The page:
The Elite C1030 Chromebook has a 13.5-inch WUXGA + display (1,920 x 1,280) with a productivity-friendly 3: 2 aspect ratio. I can't test it with my colorimeter. This is simply not supported in Chrome OS. However, I found the display to be sufficiently bright in all lighting conditions I tested (HP promises 400 nits of brightness), except outside in bright sunlight – which is to be expected. Colors popped without looking oversaturated, but I can't confirm accuracy without my colorimeter.
When I look at pictures next to the Dell XPS 13, which has good colors but not great, I couldn't see any difference. Finally, the contrast appeared to be sufficient, with black text showing off nicely on a white background and images looking like they had sufficient depth.
The Acer Chromebook Spin 713 benefited from a higher sharpness of 2,256 x 1,504 on its 13.5-inch 3: 2 display. I would have appreciated this on the HP, but I can't say I noticed any noticeable graininess on the Elite C1030 Chromebook. I liked the display more than the 16: 9 panel on the Lenovo Thinkpad C13 Yoga Chromebook, which felt tight to me.
Most users will love this display especially when they see more vertical information thanks to the higher aspect ratio. Media consumption was fine, as was the productivity work, and I have no real complaints.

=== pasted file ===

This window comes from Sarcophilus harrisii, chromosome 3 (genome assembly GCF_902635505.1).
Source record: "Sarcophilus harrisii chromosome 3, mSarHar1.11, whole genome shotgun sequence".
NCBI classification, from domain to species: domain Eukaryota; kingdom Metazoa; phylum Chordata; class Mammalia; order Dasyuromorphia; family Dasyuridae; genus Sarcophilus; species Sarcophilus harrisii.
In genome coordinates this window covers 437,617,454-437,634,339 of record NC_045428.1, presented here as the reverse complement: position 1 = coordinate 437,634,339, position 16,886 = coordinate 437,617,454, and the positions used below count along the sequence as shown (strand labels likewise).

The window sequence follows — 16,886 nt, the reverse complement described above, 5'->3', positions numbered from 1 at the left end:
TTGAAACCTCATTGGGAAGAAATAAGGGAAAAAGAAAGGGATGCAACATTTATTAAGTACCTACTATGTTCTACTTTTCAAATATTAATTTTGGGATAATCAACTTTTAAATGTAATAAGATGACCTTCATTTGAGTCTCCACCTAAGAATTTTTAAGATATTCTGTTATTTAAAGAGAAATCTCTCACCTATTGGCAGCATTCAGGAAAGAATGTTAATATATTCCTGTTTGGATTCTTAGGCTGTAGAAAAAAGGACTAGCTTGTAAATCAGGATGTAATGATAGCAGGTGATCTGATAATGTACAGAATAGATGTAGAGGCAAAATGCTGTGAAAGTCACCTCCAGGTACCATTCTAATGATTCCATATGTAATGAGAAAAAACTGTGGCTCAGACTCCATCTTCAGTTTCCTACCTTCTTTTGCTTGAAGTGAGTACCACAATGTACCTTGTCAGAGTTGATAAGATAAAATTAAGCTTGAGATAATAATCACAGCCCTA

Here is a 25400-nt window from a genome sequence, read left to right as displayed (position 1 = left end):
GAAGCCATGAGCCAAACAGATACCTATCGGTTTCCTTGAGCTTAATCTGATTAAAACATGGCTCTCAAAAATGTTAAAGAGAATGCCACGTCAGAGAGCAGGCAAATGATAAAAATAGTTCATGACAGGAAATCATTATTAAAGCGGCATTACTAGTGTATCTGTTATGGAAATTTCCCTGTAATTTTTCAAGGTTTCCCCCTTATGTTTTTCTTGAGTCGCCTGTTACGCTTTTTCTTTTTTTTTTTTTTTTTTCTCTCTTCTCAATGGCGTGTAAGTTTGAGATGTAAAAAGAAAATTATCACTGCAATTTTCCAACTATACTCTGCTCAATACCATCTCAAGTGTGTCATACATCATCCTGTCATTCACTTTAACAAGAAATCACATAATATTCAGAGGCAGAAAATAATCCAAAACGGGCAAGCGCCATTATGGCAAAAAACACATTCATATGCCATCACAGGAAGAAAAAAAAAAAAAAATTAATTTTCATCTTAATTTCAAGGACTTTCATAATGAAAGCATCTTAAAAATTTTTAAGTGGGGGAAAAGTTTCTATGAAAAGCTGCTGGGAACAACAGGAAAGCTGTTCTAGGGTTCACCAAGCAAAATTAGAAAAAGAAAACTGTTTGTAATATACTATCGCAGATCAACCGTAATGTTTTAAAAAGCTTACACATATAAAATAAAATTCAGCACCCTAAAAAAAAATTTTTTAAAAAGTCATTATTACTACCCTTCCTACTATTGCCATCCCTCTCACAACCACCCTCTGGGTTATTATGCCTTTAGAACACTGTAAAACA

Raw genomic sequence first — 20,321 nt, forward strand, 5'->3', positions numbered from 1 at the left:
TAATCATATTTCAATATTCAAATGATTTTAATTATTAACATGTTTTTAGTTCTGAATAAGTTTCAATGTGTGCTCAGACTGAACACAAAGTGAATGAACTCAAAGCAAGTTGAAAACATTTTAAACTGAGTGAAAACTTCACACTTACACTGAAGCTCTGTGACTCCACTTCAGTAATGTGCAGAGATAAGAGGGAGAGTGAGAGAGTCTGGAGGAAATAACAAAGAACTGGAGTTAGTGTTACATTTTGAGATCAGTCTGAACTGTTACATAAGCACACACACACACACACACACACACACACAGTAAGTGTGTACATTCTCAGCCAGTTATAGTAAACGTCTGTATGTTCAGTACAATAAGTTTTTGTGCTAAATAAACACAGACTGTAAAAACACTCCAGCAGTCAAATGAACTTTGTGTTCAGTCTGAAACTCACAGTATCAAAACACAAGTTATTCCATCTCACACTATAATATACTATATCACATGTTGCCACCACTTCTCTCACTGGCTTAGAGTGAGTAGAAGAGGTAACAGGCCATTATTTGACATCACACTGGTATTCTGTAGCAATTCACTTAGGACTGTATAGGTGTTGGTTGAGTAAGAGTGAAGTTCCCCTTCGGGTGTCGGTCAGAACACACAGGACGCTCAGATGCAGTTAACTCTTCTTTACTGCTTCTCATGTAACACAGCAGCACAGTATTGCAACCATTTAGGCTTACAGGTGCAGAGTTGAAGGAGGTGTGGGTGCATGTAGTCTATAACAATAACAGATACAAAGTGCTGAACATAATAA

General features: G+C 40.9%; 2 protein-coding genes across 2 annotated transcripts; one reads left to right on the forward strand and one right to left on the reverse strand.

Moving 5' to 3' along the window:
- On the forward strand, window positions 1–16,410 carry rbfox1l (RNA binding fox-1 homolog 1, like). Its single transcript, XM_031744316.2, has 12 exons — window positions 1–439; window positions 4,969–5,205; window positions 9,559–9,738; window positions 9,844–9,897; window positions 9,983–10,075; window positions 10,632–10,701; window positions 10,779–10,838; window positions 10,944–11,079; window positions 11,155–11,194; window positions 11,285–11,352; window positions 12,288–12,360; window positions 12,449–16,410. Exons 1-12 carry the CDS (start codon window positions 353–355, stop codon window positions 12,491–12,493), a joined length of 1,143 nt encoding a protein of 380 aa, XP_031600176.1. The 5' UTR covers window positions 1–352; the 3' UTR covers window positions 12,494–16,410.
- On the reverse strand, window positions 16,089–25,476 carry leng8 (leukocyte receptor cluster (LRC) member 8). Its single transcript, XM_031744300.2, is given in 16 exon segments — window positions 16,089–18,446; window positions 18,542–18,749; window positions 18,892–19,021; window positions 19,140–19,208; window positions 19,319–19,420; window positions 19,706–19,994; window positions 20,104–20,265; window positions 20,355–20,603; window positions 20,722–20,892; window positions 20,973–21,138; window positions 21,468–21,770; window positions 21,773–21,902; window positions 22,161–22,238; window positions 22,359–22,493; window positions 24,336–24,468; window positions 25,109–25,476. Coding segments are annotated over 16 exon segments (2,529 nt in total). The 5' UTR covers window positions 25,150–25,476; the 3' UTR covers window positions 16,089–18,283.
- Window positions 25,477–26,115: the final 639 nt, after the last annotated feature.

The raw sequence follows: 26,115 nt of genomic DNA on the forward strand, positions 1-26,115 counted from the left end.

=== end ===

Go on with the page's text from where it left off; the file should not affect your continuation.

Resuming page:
Keyboard and touchpad
HP makes great keyboards that you can find on the Specter and Elite models. The Elite C1030 Chromebook is no different. It has an island keyboard with silver caps with legible gray font, lots of spacing, and a very sharp mechanism that doesn't require a lot of pressure to snap into place, yet still has a satisfactory ground effect to work with, knowing you pressed a key.
It's as good as a keyboard that you can find on any Windows 10 laptop. It's better than the Chromebook average – including the two I highlighted in this review – and it can rival the Magic keyboard on Apple's latest MacBooks. There are the usual five levels of backlit Chrome OS brightness that let you fine-tune how much light your keyboard emits.
The touchpad is larger than usual thanks to the additional space on the larger display and works very well. It's fluid and precise, and does a great job with the suite of Chrome OS multitouch gestures. The touch display is also responsive and supports an optional HP Active Pen for those who want to write ink on their Chromebook.
The Elite C1030 Chromebook has a 50 watt hour battery with a reasonable resolution and a fast CPU. I wasn't entirely sure what battery life to expect.
As it turned out, the HP fell in between the other two Chromebooks I mentioned in this review. Our web browser test, which ran through a number of popular websites, achieved 8.5 hours compared to the Acer Chromebook Spin 713 (11 hours) and the ThinkPad C13 Yoga Chromebook (7.25 hours). In our video tests with a Full HD Avengers trailer, the Elite C1030 Chromebook achieved 10.5 hours, compared to 10 hours for the Acer and only about 7.5 hours for the Lenovo. These would be mediocre results compared to the universe of Windows 10 laptops, but they are average for the recently reviewed Chromebooks.